Once you have completed your manuscript, you will need to get it through the publishing process. While you can certainly approach a publisher directly, many mainstream publishers do not take on a book, unless it is represented. So if you are a children’s writer who wants to take the traditional route to publishing, it is easier if you get yourself a literary agent. Literary agents use their experience to get you in sync with a publishing house that will work for you and your book. They will also work with you to get the best deal for your work.
While looking for a literary agent, work on these points.
Find a Match
Try to match the agent with the book you have in hand. Be clear about the genre and the age group that your children’s book is targeting. And contact the literary agents who handle similar work.
The resource to check is Children’s Writers’ and Artist’s Yearbook 2014. This probably has the most current extensive listing of literary agents in UK. You can also check out the newly published books in your genre at the bookstores and the library. Check through the thank-you and you will probably find the agent listed.
Follow the rules
Once you have narrowed down the list of agents, do your research about the agency.
In case, it is an agency, find the right person within the agency to send your manuscript to. And make sure you follow all the rules of submission, regarding what to send and how. Make sure that yours is a hassle-free submission and that’s how you are first noticed at the agency. It’s the little things that will help you build up a solid working relationship with your agent.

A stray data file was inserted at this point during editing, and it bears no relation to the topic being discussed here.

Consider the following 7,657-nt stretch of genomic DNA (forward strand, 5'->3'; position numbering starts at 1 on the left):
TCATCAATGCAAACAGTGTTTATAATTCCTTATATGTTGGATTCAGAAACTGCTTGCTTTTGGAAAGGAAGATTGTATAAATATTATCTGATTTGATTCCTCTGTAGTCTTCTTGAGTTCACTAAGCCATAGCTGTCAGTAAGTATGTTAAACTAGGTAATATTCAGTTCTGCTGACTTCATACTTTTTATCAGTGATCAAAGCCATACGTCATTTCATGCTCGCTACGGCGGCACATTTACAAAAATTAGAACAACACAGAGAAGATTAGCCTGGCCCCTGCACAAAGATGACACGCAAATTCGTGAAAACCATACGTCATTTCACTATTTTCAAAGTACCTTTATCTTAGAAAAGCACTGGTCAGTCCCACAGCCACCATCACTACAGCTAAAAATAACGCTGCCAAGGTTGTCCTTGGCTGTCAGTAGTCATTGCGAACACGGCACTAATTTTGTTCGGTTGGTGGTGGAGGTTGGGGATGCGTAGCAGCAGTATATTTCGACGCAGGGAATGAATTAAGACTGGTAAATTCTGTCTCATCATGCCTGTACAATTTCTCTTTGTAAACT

Know your Expectation
Know your agent and be clear about your expectations from this relationship. You may choose a local agent for more personalized attention to your book and the ease of commute. Or you may choose a large agency in another continent for their market reach. But in this case the physical distance will have an impact on the author-agent relationship. So, make choices based on your needs and expectations.
Be Honest in your Dealings with your Agent
Considering the close working relationship, all agents expect straightforward dealings from the authors they might represent. Begin your relationship with honesty. If you are not doing a solo submission, do let the agent know at the time of submission. It is pragmatic to send your manuscript to more than one literary agent but it is advisable to let them know this.
And finally, a word of warning – be careful if the agency you are to sign up with asks you for money. An agent may suggest editorial help or other professionals who will help improve your work. But they should never ask for payment to help you publish.